Release Notes vs Changelogs
Mar 31, 2023
Over the past few weeks, your team put in a lot of effort. The day has finally arrived. You just launched a bunch of brand-new features that will CHANGE EVERYTHING!
Now what? Should you publish release notes to detail what has changed? Do you need to create a changelog? Which one is best for your customers, and what are the real differences?
What Is a Changelog and When Should I Use It?
A changelog is a record of important updates to a product or software. It typically includes:
Added new features.
Changes for changes to existing features and functionality.
Deprecated for soon-to-be removed features.
Removed for now removed features.
Fixed for bug fixes.
Security to announce vulnerabilities.
A changelog's objective is to keep everyone up to date on the software's development and changes. A changelog is frequently read by developers or passionate users who demand all the information.
Let's look at how Sketch notifies its users of the new features in each update.
Sketch is a design tool, so it's critical that the changelog looks the part. The release version and download link are prominent, and the sections are easy to read, thanks to the excellent typography. Each enhancement and bug fix is described in a single sentence. Keeping it brief and simple to read.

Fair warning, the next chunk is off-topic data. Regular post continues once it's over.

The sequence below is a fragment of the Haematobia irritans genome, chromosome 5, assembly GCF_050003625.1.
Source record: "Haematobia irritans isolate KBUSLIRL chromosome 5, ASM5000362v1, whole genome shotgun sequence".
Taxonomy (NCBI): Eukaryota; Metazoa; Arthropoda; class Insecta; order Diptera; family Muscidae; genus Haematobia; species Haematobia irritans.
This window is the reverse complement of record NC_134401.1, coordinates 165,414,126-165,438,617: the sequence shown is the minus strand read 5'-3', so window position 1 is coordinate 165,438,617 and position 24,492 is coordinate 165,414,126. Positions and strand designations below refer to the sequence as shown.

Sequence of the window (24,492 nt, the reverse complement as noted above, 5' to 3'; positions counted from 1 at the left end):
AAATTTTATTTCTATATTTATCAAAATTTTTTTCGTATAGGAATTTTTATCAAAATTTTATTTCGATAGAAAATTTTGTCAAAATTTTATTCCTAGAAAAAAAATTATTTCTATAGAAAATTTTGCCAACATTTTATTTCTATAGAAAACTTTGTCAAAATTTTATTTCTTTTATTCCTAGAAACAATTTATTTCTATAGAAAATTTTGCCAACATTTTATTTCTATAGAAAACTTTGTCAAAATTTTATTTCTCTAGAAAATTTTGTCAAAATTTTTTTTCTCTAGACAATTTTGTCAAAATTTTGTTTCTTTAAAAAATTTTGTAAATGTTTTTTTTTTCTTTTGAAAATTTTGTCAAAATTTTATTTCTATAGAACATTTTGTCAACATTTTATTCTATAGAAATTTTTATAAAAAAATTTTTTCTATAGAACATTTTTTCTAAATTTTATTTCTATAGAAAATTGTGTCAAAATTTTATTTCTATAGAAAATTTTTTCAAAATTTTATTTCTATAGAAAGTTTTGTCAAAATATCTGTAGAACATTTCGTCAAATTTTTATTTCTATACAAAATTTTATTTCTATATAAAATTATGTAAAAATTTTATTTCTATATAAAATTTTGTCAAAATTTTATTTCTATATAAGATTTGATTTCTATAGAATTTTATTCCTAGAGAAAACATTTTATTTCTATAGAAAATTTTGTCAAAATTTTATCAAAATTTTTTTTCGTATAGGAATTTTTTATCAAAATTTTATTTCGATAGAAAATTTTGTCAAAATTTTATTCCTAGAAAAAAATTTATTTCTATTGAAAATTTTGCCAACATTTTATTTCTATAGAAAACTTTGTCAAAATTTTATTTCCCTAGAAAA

They also make it very simple to jump to a specific release by including a dropdown in the header section (which isn't visible in the screenshot). The Sketch changelog is fantastic.
React updates are a more technical form of a changelog. React is a well-known programming library. Developers are the intended audience.
Aside from the design, it isn't that different from Sketch. To keep it succinct, individual changes are limited to a single sentence. But since this changelog was written for developers, who might want to look under the hood of the changes, every change has a link to the actual code change as well.
Note that there is no hard and fast rule about the terminology that should be used. The most important part is that it's easy to read and understand.
A fantastic resource for how to write a great changelog is: https://keepachangelog.com.
What Are Release Notes, and What Does a Great Release Note Look Like?
Release notes are a great marketing tool to accompany a release of new features. It's your opportunity to tell a story, explain what problems you are solving and present new features in their best light. You want to get people excited!
Your customers and end-users are the target audience for release notes. Release notes show momentum and demonstrate that you continue to innovate. But they are also a great tool to get prospects over the line.
Here is an example of a major update from Webflow.
Notice the big title to exactly describe what to expect from the update? Clear and concise description and an image to visually show what has changed.
Discord is another example of well written and targeted release notes.